Australia’s wine bubble seems about to burst (as I reported in my last post) and a number of observers have jokingly compared it to the global economic crisis. You have too much wine? Ha! We have too much bad debt! Shall we swap problems?
Since I’ve just written a book about about the financial crisis (Globaloney 2.0 — it will be out in December 2009), I started to wonder if I could learn anything by seriously comparing the two crises. Here’s a first draft of my report.
This Time is Different
One of the arguments I make in Globaloney 2.0 is that financial investors and speculators convinced themselves that their risky, highly leveraged holdings were really “safe as houses” (irony intended). Although they saw the bubble building and realized that bubbles often burst, they convinced themselves that “this time is different.” (They always do this, as a new book by Carmen Reinhart and Ken Rogoff makes clear.) It’s what I call Financial Globaloney.
Their false assessment of risk (which created moral hazard, which encouraged even riskier behavior) combined with leverage and liquidity to produce the boom and bust we are living through just now. Booms and busts are a persistent feature of financial markets and we shouldn’t be surprised when they come ’round again. This time is not necessarily different. Is the same true for wine?
The Twenty Year Wine Boom
Everyone knows about Australia’s recent wine boom and its imminent bust, but it is important to put these events into a broader context, to understand that the present crisis is nothing new. University of Adelaide Professor Kym Anderson’s 2004 book World Wine Markets: Globalization at Work tells the story.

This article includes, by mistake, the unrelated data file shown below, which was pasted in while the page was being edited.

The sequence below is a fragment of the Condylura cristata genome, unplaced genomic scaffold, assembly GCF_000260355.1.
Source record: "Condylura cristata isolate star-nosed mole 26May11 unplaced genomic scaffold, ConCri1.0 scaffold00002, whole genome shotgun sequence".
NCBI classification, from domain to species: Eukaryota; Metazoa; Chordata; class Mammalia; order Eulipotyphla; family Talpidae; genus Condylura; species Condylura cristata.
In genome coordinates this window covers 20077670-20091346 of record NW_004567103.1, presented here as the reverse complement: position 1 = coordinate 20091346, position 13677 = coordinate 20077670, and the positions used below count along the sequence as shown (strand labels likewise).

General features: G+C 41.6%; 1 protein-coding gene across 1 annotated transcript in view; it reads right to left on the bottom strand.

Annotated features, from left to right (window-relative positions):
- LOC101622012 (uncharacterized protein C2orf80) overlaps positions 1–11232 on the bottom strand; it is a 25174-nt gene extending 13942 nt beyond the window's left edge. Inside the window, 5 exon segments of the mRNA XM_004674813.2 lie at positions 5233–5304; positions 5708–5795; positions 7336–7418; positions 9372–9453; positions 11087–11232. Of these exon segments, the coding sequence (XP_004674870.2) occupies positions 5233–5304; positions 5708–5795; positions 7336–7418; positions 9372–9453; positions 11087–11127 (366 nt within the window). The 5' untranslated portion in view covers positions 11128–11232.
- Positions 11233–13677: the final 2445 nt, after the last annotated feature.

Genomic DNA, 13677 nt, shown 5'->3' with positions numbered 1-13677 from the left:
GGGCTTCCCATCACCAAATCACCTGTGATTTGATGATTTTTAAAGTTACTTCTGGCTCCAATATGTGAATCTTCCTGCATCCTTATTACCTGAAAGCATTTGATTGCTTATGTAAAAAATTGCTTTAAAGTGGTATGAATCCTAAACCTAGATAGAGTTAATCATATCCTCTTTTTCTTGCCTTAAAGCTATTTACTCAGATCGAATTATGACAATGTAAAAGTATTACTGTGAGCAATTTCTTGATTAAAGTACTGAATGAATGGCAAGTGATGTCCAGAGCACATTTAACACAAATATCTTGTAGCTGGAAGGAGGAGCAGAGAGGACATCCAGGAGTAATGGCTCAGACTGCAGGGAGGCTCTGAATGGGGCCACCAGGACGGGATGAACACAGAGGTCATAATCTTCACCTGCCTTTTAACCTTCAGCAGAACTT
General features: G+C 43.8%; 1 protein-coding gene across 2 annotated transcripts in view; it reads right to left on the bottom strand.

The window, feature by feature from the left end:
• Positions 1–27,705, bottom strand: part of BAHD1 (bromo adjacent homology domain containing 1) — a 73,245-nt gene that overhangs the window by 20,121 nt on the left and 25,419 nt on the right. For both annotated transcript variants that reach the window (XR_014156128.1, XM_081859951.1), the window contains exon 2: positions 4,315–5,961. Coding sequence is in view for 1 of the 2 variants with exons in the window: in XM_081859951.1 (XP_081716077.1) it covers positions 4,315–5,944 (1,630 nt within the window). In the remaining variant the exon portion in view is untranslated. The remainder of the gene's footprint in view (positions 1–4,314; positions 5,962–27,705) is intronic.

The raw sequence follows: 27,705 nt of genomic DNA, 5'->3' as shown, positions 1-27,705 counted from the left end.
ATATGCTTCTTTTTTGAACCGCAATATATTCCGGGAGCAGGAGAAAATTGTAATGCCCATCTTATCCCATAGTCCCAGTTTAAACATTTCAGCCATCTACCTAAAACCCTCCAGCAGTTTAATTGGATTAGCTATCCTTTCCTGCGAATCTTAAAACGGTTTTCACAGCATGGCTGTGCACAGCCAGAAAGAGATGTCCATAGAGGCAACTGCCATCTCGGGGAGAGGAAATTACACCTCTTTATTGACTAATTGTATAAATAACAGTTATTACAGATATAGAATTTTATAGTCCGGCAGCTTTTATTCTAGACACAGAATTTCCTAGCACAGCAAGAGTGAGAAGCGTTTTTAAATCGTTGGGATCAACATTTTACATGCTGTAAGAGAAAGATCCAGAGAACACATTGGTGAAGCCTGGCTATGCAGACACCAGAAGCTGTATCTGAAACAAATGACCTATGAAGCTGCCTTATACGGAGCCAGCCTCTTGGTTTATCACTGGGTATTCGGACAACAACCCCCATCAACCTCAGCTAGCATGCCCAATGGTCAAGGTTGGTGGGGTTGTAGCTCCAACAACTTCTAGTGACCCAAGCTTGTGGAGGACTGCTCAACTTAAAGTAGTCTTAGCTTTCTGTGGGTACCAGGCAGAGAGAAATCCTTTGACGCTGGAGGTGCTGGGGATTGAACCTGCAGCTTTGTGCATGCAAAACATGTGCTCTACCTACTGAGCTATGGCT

The current Aussie wine boom began in the mid 1980s. Wine production had closely tracked slowly growing domestic demand for the forty years after World War II (Australia was a net importer during this period), but began to rise dramatically after 1987.
Changes in retail sales laws in the UK transformed the wine market there (I wrote about this in an earlier post). Supermarket chains became mass market wine sellers that searched the world for good value product to fill their shelves and own-brand bottles. Australia stood ready to answer this call. Wine was identified as a key potential export industry. Private and public resources were organized to support and expand it. Vineyards and cellars started to grow to meet rising export demand.
A number of factors contributed to the boom, including liberal trade laws, increased international investment flows and of course the French Paradox findings that made red wine popular for reasons of health. Here in the US the partnership between the Casella family of Australian winemakers and the Deutsch marketing/distribution family firm produced the Yellow Tail phenomenon, which helped create what we now call Brand Australia. The high ratings that Robert Parker and others gave to Australian fine wine didn’t hurt demand, either.
Vineyard area doubled then doubled again over the 20 boom years (see brief data appendix below). Since domestic demand did not increase nearly this fast exports had to rise, and they did. It must have seemed that the global markets could and would absorb any amount of wine, an attitude that encouraged further investment. This belief in infinite world wine markets gave investors confidence to make what might otherwise (or with hindsight) be seen as quite risky investments. Thus a classic bubble was born. Parallels between the wine bubble and the mortgage credit bubble are easy to see here.
The level of output was unsustainably high given modest Australian consumption, rising production costs, realistic limits to global market growth and increasing international competition. Recent problems such as drought and recession-induced collapse in demand for high priced wine may have triggered current crisis talk, Australian wine was already at the tipping point,
Not So Different: Australia’s Wine Bubble History